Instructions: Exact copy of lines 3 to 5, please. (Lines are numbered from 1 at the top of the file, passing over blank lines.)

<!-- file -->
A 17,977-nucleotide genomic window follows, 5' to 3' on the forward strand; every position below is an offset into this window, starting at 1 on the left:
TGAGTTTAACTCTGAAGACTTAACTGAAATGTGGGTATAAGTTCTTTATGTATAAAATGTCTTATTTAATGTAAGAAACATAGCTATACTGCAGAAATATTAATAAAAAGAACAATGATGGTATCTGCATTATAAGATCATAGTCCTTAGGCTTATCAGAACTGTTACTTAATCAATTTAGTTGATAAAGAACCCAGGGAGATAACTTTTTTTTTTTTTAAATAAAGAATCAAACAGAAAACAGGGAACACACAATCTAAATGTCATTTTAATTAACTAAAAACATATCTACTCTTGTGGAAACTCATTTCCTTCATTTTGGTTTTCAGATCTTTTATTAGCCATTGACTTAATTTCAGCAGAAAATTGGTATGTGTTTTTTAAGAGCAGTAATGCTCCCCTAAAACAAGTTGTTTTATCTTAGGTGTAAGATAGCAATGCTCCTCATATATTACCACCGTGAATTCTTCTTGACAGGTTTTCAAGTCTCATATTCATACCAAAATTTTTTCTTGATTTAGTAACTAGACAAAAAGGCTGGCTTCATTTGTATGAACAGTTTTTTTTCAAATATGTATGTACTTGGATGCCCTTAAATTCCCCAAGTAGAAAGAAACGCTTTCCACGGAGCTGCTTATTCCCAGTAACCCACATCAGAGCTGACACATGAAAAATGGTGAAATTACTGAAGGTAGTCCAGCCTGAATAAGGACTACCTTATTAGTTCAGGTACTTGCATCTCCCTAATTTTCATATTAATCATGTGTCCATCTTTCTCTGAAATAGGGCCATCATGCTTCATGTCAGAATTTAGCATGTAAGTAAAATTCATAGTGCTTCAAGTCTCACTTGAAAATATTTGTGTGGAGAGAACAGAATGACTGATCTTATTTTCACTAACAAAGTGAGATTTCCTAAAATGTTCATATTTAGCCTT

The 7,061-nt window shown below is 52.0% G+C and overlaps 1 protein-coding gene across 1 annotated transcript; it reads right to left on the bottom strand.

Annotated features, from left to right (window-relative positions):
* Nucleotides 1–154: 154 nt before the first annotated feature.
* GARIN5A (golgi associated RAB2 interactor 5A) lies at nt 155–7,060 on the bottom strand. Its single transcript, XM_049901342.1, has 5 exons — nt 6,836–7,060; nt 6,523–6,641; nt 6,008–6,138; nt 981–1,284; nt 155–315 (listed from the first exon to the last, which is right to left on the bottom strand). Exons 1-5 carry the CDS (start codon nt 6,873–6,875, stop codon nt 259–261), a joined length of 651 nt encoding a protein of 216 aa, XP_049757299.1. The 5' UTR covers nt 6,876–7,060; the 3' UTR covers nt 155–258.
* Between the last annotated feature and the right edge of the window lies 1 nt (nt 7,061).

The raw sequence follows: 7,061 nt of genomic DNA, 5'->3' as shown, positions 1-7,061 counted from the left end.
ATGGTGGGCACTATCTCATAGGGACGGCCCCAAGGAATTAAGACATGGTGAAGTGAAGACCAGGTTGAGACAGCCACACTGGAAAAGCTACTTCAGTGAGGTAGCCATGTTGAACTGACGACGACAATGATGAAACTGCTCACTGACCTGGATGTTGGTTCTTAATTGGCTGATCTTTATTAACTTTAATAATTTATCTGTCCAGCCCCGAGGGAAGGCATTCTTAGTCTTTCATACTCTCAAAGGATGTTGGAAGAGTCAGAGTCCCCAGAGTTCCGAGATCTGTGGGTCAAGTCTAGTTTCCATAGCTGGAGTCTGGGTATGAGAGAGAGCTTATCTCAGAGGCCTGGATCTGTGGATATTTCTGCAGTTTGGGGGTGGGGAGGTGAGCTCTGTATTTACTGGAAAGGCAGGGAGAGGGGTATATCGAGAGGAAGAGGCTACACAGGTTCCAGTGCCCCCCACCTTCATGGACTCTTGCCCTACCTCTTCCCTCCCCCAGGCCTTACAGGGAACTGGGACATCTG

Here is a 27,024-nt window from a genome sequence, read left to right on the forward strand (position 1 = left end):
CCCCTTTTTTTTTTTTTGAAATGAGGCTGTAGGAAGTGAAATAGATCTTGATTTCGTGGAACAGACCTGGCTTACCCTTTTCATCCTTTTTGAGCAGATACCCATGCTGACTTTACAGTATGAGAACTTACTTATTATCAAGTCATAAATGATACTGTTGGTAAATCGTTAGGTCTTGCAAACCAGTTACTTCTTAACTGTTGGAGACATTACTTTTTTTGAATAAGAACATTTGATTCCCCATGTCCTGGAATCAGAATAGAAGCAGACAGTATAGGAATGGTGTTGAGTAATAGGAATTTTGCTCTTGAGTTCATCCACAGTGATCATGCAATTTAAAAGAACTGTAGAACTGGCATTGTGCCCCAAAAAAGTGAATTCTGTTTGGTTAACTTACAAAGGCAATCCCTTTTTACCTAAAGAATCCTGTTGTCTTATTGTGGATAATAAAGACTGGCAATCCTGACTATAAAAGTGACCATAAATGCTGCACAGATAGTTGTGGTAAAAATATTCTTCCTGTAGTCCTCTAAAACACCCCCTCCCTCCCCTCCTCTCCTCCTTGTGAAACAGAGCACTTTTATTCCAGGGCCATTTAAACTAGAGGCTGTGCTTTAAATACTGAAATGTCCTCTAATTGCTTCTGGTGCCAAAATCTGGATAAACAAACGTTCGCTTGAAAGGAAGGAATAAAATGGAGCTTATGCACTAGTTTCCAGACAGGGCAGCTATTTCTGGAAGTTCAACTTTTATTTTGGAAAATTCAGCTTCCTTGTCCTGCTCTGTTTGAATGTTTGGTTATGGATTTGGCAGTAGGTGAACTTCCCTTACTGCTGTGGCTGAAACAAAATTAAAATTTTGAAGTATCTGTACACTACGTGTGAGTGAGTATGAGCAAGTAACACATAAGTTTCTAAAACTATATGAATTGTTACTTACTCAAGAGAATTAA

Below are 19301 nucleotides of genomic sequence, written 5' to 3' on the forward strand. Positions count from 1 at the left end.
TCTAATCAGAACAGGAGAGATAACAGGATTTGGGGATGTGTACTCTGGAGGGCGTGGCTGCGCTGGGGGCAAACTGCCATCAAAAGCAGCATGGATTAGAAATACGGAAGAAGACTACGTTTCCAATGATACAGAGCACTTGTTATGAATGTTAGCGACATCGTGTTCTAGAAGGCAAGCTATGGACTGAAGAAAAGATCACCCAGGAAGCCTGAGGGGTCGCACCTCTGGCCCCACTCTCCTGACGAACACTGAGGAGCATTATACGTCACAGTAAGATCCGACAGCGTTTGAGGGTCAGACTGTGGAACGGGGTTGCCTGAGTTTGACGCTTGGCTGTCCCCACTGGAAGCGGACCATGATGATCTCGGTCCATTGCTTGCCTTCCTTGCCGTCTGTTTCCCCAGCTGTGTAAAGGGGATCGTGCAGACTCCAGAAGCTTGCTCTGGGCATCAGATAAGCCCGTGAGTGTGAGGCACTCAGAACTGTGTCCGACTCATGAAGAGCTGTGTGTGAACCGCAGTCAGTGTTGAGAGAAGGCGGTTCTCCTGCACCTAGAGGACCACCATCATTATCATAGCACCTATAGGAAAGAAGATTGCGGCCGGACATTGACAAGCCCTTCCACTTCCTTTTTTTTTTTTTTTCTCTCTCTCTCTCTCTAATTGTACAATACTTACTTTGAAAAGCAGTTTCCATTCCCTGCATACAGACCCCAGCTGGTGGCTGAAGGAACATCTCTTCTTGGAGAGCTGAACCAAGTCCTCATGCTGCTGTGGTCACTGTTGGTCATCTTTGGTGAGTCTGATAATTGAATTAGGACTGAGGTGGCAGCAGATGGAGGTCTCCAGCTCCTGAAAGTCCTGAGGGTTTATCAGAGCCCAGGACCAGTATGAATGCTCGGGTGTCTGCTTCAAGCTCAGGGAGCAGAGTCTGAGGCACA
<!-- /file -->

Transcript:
The 7,061-nt window shown below is 52.0% G+C and overlaps 1 protein-coding gene across 1 annotated transcript; it reads right to left on the bottom strand.

Annotated features, from left to right (window-relative positions):
* Nucleotides 1–154: 154 nt before the first annotated feature.